The Guardian newspaper reports that "Leonardo DiCaprio is the frontrunner to play Alan Turing in a forthcoming biopic of the British mathematics genius and codebreaker, reports Deadline. On Tuesday, Warner Bros bought a script by first-time screenwriter Graham Moore that centres on the second world war hero."  This is interesting news and the article goes on to criticize the 2001 movie Enigma for basically writing Turing out of the story.
Read the Guardian story here.

Wednesday, October 12, 2011

The History of Hacking - documentary

During research for my chapter on hacking I came across an interesting old Discovery Channel documentary called "The History of Hacking." It features, Captain Crunch, Steve Wozniak, and Kevin Mitnick.

Robot to carry 2012 Olympic torch

The iCub Robot
A robot has been nominated to carry the 2012 London Olympic torch to commemorate the centenary of Alan Turing's birth. It's not certain if the robot, called iCub, will actually carry the Olympic flame, but there's no reason why it couldn't. The Next Web has an article on this

Tuesday, October 11, 2011

Review: The Facebook Effect: The Inside Story of the Company That Is Connecting the World

The Facebook Effect: The Inside Story of the Company That Is Connecting the World
The Facebook Effect: The Inside Story of the Company That Is Connecting the World by David Kirkpatrick

My rating: 0 of 5 stars

Reading this as research for my book ( - quite detailed so far and presents Zuckerberg in a favorable light .

View all my reviews

Open vs. closed

There's a piece in Slate magazine by Esther Dyson that puts forward the idea that Steve Jobs didn't like open systems because he knew that Apple could do better.
"Openness is great, and a strategy I normally applaud: No single vendor is likely to be the best, so openness allows a broad range of suppliers to compete and differentiate so the best can emerge. The closed strategy makes sense only if you are the best. That is what Steve was."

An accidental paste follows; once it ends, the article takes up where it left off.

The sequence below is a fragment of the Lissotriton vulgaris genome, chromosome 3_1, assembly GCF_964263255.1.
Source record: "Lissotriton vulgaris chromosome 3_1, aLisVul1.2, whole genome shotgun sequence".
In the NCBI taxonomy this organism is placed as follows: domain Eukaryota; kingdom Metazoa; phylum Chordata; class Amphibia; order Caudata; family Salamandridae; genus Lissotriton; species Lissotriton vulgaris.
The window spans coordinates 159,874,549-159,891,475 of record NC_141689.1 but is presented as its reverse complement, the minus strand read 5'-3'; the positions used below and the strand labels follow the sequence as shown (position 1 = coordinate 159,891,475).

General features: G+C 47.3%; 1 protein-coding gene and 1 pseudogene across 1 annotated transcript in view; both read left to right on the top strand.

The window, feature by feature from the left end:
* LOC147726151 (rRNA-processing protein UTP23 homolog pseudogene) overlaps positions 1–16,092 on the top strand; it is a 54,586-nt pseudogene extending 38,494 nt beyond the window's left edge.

To an extent I agree but I think Apple was perceived as being closed for very different reasons. First, although Apple is not known for championing open systems it did develop WebKit and make it open source. WebKit is the core of Apple's Safari browser, Google's Chrome, the browser on the Kindle and Android. So that's quite a major contribution to the open source movement I'd say. I'm not sure if Apple is closed in the same sense as the opposite of open source. I see Apple's so called "walled garden" as being a way of ensuring that users don't get really crappy apps on their devices. Apple is vetting them for quality and since that costs $$s it takes a proportion of the apps sale price (zero if the app is free). 
    I think Jobs was all to well aware of the chaos that an unregulated market in software had caused in the Windows ecosystem and did not want that repeated on iOS devices. It's particularly important that your cell phone doesn't crash or contain spyware. I'm sorry but as more naive users buy computers they do need protecting from some fairly unpleasant people out there on the internet and that doesn't just mean anti-virus software. Somebody has to vet the applications people may be trying to install on their machines. Apple have taken it upon themselves to do that and it's not unreasonable that they get paid to do so. Remember that walled gardens were made to create a better micro-climate inside the garden than out. 

Monday, October 10, 2011

Facebook page

The Universal Machine now has a Facebook page, called "The Universal Machine." You can read everything that is posted on this blog there if you prefer to use Facebook and of course you can "Like" the page write on its Wall and share with your friends. To see the page click this link or the link at the bottom of the column to the right. 

Sunday, October 9, 2011

Blog name change

As I mentioned earlier this blog's name and URL is changing from "universal-tool" to "universal-machine" because my publisher prefers that title for my book. Please update any links or bookmarks you have to the old name/URL. Sorry for any trouble this causes but it's better I do this now rather than when my book is published next year.

Friday, October 7, 2011

iThank you

Following the sad news of Steve Jobs' death yesterday it was no surprise that the media was full of technology gurus listing his obvious achievements: the Apple II, Macintosh, NexTSTEP, iMac, OS X, iPod, iTunes, iPhone, iPad. In fact when you write it in a simple list like that it is rather remarkable. It was also no surprise that the media was just as full of business and economics pundits listing his achievements. After all he did co-found the first successful PC company, guide Pixar to stardom, and bring Apple back from near bankruptcy to become the world's most valuable technology company in just 15 years. You could pick any achievement from either list and it would be significant.